“He gets anxiety attacks due to his illness, he doesn't want to live artificially and there is no solution for his pain,” her sister emphasizes.

On January 22, he met the legal deadline to be assigned a consulting doctor, a doctor he has been waiting for since the 12th of that same month, after starting the procedures for the third time to fulfill his right to a dignified death.

It is the last time interval established in the law that has been violated in a process full of obstacles since he requested euthanasia for the first time on June 26, 2022, after José tried to take his own life on two occasions.

Then, his family doctor declared himself an objector and they had to go to Manzanilla, more than an hour by car from Huelva to get another doctor to agree to perform the medical check-ups.

“Everything went wrong from the first moment, because, although that doctor was not on the register of objectors, he told my mother that if he had seen the movie The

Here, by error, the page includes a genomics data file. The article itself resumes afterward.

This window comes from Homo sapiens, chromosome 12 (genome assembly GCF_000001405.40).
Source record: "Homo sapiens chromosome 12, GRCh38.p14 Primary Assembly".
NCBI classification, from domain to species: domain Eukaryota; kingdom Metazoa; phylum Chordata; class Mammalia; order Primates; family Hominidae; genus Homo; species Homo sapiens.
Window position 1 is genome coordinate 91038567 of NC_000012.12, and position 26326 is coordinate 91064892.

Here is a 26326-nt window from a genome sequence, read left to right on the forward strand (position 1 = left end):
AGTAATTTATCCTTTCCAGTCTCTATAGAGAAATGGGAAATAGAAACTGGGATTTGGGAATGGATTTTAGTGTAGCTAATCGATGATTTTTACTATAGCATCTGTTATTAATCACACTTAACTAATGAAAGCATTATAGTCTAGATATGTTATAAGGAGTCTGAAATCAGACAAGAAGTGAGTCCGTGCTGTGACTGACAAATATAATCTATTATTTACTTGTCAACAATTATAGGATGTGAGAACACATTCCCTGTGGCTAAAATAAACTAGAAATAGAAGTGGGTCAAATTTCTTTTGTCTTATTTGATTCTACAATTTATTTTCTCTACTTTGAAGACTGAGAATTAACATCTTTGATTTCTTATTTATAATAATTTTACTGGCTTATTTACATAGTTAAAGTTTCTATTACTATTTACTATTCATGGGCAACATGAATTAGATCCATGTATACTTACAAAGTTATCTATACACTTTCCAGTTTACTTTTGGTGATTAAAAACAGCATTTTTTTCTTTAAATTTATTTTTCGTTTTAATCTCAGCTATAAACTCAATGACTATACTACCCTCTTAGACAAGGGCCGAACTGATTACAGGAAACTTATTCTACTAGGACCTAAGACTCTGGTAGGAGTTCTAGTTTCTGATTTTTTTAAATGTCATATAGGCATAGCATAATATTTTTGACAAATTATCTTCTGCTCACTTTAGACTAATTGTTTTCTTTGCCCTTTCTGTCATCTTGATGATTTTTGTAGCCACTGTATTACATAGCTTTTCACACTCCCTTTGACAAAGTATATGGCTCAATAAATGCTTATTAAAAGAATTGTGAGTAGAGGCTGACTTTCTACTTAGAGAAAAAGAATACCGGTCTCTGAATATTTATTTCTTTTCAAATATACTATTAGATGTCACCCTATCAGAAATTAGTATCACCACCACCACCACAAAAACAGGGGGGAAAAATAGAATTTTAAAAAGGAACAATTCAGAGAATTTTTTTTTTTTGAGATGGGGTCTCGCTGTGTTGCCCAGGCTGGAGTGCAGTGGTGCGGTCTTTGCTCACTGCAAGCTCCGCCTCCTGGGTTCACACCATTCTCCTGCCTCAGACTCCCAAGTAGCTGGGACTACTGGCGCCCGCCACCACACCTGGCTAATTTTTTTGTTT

Sea Inside

[about the death of Ramón Sampedro, the first Spaniard to request the euthanasia] and that that was murder.”

All the reports that the health worker wrote were unfavorable.

“There were many irregularities, a lot of documentation was missing,” says Sandra.

“For us, every little step we take in fulfilling the rights that we have recognized is like a victory, and the last handbrake that they have put on us is being a torment,” Sandra summarizes.

That last obstacle has become a wall for her that he now considers insurmountable.

Until this Tuesday, she believed that she could save Juan Ramón Jiménez's decision that a neurologist be the one to assume the functions of consulting doctor, because the law that regulates euthanasia does not require that a specific specialist must be the one who performs that function.

Anyone can be, even though the health center has insisted that he be a neurologist.